On any given spring day, one only needs to look as far as one of our parks or along the sidewalks of our downtown to know one thing: kids and pets share a lot of space. But is this a good thing? Some say not to worry, while others see potential for trouble.
According to the 2010 US Census, there are almost 3,000 kids under the age of 9 in Los Gatos. The number of dogs in our town surpasses even that number. Obviously, pets and kids must learn to live in harmony with civic responsibility.
As a pet owner, I enjoy walking my dog through one of our local parks for some good old-fashioned exercise. She always has a great time, but I always keep a cautious eye open with regards to our surroundings because, whether in the park or even downtown, it is not uncommon to see a lot of folks who think leashes are unnecessary when they’re out in public.
Time and again, I’ve witnessed the chaos that can result from those who feel leashes are optional: running into traffic, chasing geese, rushing toward a frightened elderly person, unmonitored defecation, biting and scratching.
In an ideal world, my dog and your kid could romp and play around the park in innocent fun. But, this is the real world and accidents do happen and a moment of play can quickly become a traumatic experience.
With that said, I would like to call on the town to make public safety and comfort a priority by designating a section of our parks to a fenced-in, leash-free park for kids.
Kids off-leash within the confines of a safety fence is a win-win for every member of the community. It allows kids the much-needed socialization and exercise and it allows other park goers a sense of calm.
Many people see a kid running free and begin to worry about getting bitten or, even worse, getting a communicable disease. Everyone knows kids are walking germ factories:
1. CDC statistics indicate that the largest proportion of Lyme disease cases occurs in kids aged five to 14 years, and more than 50 percent of Lyme disease cases involve kids under age 12. Doctors claim Lyme disease cannot be spread from person to person or from person to animal, but that is not a risk I am willing to take with my own or my dog’s health.
2. Roundworms, like hookworms and whipworms, are spread by fecal contamination of soil. Much of this contamination is caused and spread by kids who defecate outdoors. It's up to adults to keep an eye on kids, but let’s face it, not everyone is a responsible kid owner.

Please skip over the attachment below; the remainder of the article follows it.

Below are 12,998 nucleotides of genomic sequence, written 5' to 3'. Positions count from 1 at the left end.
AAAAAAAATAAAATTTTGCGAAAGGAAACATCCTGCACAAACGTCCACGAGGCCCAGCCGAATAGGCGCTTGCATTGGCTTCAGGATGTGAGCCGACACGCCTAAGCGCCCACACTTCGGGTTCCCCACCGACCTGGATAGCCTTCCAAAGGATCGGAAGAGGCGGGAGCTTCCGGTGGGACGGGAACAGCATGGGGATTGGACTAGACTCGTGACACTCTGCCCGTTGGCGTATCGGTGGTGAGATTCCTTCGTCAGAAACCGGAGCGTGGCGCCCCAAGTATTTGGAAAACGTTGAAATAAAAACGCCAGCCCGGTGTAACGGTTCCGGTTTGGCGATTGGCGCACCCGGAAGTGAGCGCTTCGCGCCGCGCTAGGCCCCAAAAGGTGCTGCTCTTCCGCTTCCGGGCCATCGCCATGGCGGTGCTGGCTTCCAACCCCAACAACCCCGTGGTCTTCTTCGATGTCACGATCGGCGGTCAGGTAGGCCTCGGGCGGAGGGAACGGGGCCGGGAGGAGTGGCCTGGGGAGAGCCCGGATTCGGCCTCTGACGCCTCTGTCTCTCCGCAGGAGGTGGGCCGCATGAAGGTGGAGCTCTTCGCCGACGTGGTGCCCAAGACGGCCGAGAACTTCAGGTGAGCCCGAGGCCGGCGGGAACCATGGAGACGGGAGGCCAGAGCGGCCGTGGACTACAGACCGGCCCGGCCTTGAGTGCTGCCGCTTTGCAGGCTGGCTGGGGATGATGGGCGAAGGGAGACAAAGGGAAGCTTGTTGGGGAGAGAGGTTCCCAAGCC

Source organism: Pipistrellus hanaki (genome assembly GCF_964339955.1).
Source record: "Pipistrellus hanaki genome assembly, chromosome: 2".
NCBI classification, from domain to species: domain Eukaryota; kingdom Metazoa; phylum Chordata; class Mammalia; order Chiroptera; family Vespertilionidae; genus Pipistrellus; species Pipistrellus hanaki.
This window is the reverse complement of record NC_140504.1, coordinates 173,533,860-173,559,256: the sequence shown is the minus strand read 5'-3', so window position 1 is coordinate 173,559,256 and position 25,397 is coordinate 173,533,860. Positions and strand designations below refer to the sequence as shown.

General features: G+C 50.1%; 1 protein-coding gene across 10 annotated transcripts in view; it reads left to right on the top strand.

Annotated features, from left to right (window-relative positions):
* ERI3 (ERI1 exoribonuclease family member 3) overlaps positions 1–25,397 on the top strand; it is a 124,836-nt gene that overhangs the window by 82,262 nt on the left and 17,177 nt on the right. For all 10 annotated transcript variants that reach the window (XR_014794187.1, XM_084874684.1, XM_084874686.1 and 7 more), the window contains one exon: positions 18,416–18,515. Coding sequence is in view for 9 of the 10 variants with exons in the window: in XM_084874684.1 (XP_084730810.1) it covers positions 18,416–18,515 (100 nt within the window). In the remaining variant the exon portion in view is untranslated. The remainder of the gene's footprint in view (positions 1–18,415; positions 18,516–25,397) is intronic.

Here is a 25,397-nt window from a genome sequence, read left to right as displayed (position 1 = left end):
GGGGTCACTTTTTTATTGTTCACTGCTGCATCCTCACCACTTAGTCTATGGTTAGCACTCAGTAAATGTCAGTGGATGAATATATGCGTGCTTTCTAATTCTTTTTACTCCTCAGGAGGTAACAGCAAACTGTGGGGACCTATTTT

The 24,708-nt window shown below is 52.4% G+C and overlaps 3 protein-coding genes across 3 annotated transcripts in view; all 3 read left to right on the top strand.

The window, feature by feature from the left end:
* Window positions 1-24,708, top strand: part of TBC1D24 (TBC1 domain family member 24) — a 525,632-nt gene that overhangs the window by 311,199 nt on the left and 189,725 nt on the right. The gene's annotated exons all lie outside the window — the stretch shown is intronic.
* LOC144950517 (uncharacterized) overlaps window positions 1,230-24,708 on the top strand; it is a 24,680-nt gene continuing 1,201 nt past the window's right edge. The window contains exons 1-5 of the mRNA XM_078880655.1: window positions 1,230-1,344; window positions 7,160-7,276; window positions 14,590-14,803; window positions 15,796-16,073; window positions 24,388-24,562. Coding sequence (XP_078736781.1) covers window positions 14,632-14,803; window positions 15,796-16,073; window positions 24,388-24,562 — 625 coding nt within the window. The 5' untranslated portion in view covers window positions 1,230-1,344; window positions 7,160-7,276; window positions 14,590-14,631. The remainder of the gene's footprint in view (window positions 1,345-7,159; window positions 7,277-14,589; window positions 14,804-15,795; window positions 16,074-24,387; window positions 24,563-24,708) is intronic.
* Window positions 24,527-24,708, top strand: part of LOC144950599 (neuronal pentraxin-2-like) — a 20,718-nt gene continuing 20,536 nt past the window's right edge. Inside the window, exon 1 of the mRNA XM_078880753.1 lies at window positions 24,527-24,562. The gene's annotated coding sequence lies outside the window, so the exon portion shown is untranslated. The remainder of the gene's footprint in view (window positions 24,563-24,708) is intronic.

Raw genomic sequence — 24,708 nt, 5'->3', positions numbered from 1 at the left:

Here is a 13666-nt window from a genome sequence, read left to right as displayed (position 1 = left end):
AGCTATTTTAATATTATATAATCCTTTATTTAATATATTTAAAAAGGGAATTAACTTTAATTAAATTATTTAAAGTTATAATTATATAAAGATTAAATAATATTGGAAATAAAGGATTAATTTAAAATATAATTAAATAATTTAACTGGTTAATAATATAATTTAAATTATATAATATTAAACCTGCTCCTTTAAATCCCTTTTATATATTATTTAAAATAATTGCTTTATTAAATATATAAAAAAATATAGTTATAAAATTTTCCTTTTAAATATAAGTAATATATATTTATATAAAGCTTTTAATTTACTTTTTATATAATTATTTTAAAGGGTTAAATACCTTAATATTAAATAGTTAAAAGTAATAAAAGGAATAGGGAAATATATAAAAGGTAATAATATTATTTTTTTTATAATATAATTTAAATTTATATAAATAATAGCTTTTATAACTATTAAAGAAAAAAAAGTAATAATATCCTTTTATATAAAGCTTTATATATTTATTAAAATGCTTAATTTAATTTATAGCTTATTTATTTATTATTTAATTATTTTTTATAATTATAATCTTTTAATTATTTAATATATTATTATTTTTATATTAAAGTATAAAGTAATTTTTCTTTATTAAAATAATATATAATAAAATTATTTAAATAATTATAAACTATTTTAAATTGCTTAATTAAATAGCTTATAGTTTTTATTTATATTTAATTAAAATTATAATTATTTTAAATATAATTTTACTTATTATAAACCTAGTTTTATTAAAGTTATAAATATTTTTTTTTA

3. Kids who are unleashed and unvaccinated are a double whammy. These kids are most often carriers and transmitters of Pertussis (Whooping Cough). Kids who put the entire nozzle into their mouth can turn public drinking fountains into a cesspool of communicable diseases.
As summer approaches, many residents may decide that a day in the park is in order. Picnickers throw a blanket over a patch of shaded grass, begin to lay their food out along with plates and utensils, maybe open bottle of wine. An elderly couple strolls about … Idyllic, no? Now, imagine the horror of an unleashed kid running up, a saliva-soaked toy in one hand, a sleeve or arm filthy from using it to wipe a runny nose, an indiscernible squeal that can be either joy or threatening. The food is now dangerous to eat and the stress suffered by the elderly just may very well be too shocking to their system.
This beautiful day out is ruined because someone decided not to leash their kid.
In many parks, a bag dispenser is provided and helps owners be more responsible. The number of soiled diapers, soggy pants resulting from a lack of bladder and bowel control, the kids that see the outdoors as a giant toilet, these make me concerned about the safety of our town.
I hope that the Los Gatos Parks and Public Works Department will consider a fenced-in, off-leash kid park and realize the benefits to the town and to the safety of its residents.